Ever since we got Willow I’ve been convinced that taking care of her was having good effects on my mental and physical health. The article below gives some reasons why that may be so.
Five Powerful Reasons Why Owning a Pet Could Make Your Live Longer
by Gloria-Leigh Logan
You may have heard that pets have been scientifically proven to increase your chances of living to a ripe old age. Well the rumour is true, but how exactly is it possible you may be wondering.
Well, it is said that pets are able to penetrate our outer exterior and really connect with us on a deep level where humans are unable. When you look at the facts closely it is hard to argue with.
The first reason why owning a pet could make you live longer, is that they offer you unconditional love without you ever having to ask for it. In fact, this unconditional love is available to you at any given moment, twenty-four hours a day. Next time you are with your pet, take notice of its expressions and you will see that it is full of nothing but love for you.
The second reason is that you can be yourself around your pets. You do not need to put up facades or pretend to be someone that you are not. No matter what you do, you will always have the approval of your pets. Having the freedom to be yourself eliminates the stress that you may be subjecting yourself on a daily basis while out in the real world.
The third reason is that pets offer companionship. You can come home from work to an empty house and that is exactly how it will feel – empty. But with a pet there to greet you, you have a friend by your side as you kick off your shoes and settle in for a quiet night together.
The fourth reason is that they stimulate you physically, especially dogs. You know that if you don’t take them for a walk, then chances are they go without. So you get out in the fresh air, breath deeply and move those joints and muscles as you enjoy the scenery together. There is nothing like a brisk thirty minute walk to wake up your body.
And lastly they also give you the opportunity to share your love and affection. A pet demands this kind of attention and this helps you to connect with your own emotions on many levels. Doesn’t it just feel wonderful to show a pet how much you love them, and see the heartfelt appreciation in their eyes?
Yes, pets are wonderful for you on a mental, physical and emotional level. Taking this into consideration, if you don’t own a pet yet and you are keen to live as long as you can, you might want consider getting one real soon.
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Pretty good stuff, eh? But I’m convinced that there’s a lot more going on.
There are definite health benefits to having a dog that go far beyond the simple ones of getting us fresh air and exercise. Interacting with animals has a calming effect and its just plain good for us. This is most pronounced with dogs and cats, but that may be simply because they are usually in our homes and therefore they are more a part of our lives. Whether the effects are psychic or we are sharing energy with the animals, I don’t know, but there’s something going on.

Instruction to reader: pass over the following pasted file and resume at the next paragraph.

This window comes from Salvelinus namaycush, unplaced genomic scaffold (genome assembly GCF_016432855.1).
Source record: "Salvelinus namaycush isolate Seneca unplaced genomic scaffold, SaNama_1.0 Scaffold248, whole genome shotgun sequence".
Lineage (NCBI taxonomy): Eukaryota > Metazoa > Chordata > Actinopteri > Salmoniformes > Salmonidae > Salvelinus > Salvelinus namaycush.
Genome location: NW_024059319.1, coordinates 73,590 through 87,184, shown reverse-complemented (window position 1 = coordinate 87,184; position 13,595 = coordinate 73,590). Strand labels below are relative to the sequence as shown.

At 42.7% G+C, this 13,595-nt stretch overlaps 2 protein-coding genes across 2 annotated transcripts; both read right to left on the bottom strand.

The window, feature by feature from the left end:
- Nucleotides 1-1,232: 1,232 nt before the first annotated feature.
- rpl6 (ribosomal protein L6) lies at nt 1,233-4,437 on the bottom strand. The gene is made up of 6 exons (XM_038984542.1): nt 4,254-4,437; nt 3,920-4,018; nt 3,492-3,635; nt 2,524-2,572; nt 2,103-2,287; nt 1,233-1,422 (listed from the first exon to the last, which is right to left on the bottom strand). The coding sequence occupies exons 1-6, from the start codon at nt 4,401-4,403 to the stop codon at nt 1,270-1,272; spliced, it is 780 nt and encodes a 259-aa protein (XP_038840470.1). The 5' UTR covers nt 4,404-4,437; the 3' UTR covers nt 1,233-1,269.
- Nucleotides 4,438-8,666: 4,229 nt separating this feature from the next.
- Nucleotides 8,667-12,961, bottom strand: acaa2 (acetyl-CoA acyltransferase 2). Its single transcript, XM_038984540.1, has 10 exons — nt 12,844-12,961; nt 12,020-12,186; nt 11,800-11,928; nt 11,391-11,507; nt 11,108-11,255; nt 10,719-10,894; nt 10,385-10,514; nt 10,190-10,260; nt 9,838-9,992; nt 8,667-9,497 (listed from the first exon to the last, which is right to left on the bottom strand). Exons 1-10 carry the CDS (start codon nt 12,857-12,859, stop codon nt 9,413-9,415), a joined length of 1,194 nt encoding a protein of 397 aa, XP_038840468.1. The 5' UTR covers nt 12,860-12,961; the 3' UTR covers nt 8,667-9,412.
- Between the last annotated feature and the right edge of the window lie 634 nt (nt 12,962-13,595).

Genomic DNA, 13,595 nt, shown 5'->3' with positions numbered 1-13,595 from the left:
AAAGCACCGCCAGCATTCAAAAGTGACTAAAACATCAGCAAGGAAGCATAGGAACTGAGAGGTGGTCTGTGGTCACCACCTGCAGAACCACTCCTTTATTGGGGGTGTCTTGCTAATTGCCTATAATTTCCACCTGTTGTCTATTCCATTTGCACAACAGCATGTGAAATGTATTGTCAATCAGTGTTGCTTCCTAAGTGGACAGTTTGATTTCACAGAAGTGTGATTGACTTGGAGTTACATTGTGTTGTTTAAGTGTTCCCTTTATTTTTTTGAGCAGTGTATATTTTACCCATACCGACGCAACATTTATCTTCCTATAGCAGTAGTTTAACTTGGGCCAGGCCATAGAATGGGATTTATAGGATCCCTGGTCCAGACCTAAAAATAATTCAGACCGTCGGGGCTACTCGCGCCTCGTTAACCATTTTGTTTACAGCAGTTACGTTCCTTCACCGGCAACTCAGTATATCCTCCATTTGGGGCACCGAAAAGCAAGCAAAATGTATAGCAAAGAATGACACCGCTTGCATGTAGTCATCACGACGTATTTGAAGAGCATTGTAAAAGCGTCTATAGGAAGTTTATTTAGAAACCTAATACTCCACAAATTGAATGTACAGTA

Some retirement homes have dogs that come to visit, or even live with the residents. Those that do always report significant mental and physical gains from having the dogs around. Residents with dementia are often calmed by physical contact with the dogs when nothing else works. Something about touching the dogs seems to drain the frenzy out of them.
Autism is another condition that responds well to contact with dogs. In fact, the same trainers that produce the guide dogs for the blind are training guide dogs for autistic children. For some reason these children hate to be interfered with or led by people, but they are quite happy to be led by a dog. The dogs energy doesn’t seem to be as intrusive as a person’s is. My theory is that this is because dogs are completely in the moment and honest. They have no hidden agenda and they don’t get impatient. They don’t lie. People, on the other hand, almost always have several different things going on at the same time. Even if they talk nice, underneath they are impatient. A dog, on the other hand, is simple. If he is going straight ahead its because he wants to get somewhere. There’s nothing hidden, nothing going on below the surface, so the autistic child simply follows.
There’s a lot that we don’t understand about the mind and body. I’m convinced that medicine will eventually incorporate the idea of energy exchanges. Until then, there’s no question that having a dog around can extend your life and improve the quality of whatever life you have now.
The United States House of Representatives has passed a wonderful bill called the Veterans Dog Training Therapy Act.
The bill establishes a program where shelter dogs receive training from service members suffering from PTSD. The shelter dogs, once trained, will then go on to become service dogs for disabled veterans. It’s a win win situation for all involved.
“When more and more servicemen and women are returning from overseas with PTSD and other injuries, this bill will allow for our veterans to get the therapy and assistance they need and will give some worthy shelter dogs very good homes.” says Nancy Perry, Senior Vice President of ASPCA Government Relations. The ASPCA offers an Advocacy Brigade to help support humane legislation, such as this bill.
The Veterans Dog Training Therapy Act was introduced by Rep. Grimm of New York, who is also a veteran. The bill passed unanimously. To read a more about the bill and how you can get involved with humane legislation such as this, please visit the ASPCA website.
Read more: http://www.care2.com/causes/shelter-dogs-to-help-veterans.html#ixzz1b5sZyoUM